Elise Testone:  Jimmy Iovine really hit the nail on the head when he commented that, for whatever reason, Elise doesn't have a dedicated fan base.  Never allowed to rest on her laurels, each week Elise must start over, hoping to motivate viewers to forego their predetermined favorites by delivering an undeniably great performance.  In her first attempt this week, Elise chose to sing, "No One," by Alicia Keys.  Elise, despite selecting a song that reached its saturation point a long time ago, gave a stellar performance.  A-

But, as the saying goes, "What goes up, must come down," and Elise came down a few pegs when she performed Marvin Gaye's, "Let's Get It On."  Elise actually delivered a decent performance of the song but for some reason, it just didn't resonate, which might of had something to do with the unshakable thought of how much better the lyrics would be coming from Phillip . . . B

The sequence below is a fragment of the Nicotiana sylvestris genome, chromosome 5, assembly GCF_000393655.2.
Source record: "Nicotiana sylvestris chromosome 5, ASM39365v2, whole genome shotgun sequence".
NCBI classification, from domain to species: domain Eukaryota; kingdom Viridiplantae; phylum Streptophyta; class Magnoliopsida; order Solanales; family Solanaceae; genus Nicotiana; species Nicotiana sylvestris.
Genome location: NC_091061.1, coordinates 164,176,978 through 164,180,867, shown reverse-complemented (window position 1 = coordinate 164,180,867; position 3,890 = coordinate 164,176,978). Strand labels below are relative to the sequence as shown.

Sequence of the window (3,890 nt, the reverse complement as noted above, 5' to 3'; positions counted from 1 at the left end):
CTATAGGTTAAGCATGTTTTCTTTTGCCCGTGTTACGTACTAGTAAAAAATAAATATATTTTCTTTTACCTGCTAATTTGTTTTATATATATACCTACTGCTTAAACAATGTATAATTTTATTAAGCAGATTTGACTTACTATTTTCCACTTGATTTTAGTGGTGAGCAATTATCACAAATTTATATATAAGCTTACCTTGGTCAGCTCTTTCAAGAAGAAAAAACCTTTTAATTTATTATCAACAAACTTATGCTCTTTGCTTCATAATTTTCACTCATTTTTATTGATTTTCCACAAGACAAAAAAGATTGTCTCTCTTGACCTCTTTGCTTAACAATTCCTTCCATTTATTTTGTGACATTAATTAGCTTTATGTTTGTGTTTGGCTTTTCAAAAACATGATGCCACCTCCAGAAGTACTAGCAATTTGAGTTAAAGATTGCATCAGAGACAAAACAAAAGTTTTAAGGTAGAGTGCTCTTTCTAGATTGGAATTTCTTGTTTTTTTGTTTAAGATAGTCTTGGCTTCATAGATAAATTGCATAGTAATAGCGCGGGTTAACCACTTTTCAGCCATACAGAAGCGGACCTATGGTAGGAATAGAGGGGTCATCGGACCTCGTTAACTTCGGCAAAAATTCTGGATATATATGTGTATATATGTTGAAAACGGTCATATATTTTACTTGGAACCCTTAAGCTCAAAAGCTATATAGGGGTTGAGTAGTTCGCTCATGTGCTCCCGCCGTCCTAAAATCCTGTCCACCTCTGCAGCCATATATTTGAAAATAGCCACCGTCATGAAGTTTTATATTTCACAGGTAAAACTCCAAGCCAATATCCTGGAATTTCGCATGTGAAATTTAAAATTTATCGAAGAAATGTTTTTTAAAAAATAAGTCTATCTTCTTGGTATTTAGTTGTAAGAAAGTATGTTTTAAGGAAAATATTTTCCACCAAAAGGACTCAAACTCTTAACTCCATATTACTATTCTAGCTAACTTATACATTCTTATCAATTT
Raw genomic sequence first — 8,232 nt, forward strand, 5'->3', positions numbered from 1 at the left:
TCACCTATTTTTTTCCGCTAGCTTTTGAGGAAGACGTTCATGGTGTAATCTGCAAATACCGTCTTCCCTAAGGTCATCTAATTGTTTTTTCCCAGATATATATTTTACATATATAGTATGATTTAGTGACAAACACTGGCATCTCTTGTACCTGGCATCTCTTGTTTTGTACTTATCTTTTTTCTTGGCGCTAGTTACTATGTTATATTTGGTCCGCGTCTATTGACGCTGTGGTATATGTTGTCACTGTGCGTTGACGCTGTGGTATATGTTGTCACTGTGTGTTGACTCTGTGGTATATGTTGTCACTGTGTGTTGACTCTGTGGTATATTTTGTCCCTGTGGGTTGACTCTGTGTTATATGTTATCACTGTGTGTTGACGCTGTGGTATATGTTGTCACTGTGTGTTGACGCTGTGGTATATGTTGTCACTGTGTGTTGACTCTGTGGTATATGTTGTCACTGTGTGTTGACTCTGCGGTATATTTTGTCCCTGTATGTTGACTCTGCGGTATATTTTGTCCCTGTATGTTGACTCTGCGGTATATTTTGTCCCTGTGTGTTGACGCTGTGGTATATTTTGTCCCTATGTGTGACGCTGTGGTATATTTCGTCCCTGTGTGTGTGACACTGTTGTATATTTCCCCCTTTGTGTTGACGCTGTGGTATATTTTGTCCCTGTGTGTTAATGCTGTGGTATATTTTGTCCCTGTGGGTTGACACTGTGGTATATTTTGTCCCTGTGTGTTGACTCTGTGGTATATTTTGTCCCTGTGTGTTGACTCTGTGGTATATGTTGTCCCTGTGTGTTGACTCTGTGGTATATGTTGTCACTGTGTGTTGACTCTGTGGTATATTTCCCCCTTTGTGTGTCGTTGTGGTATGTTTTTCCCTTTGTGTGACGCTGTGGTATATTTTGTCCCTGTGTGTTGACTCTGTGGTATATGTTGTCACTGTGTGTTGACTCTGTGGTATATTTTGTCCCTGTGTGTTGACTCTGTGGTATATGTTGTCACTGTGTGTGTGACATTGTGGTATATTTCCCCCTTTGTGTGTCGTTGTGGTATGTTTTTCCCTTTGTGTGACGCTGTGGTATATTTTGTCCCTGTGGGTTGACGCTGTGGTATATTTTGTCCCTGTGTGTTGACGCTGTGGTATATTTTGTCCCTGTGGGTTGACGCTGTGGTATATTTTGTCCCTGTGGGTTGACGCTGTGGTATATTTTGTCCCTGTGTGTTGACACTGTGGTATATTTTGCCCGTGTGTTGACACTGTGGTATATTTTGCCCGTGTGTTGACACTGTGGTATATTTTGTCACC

Phillip Phillips:  When Phillip announced that he would be singing Usher's, "You Got it Bad," there was reason to hope that this was the week that Phillip would break out of the routine he's been doggedly sticking to and surprise America with a side of him that no one would have guessed existed.  Those hopes were realized when Phillip completely transfixed the audience with an intimate and as Jennifer pointed out - "sexy" - rendition of the song.  The judges were on their feet (as I attempted to recover from my swoon) giving Phillip the praise that he so richly deserved.  A+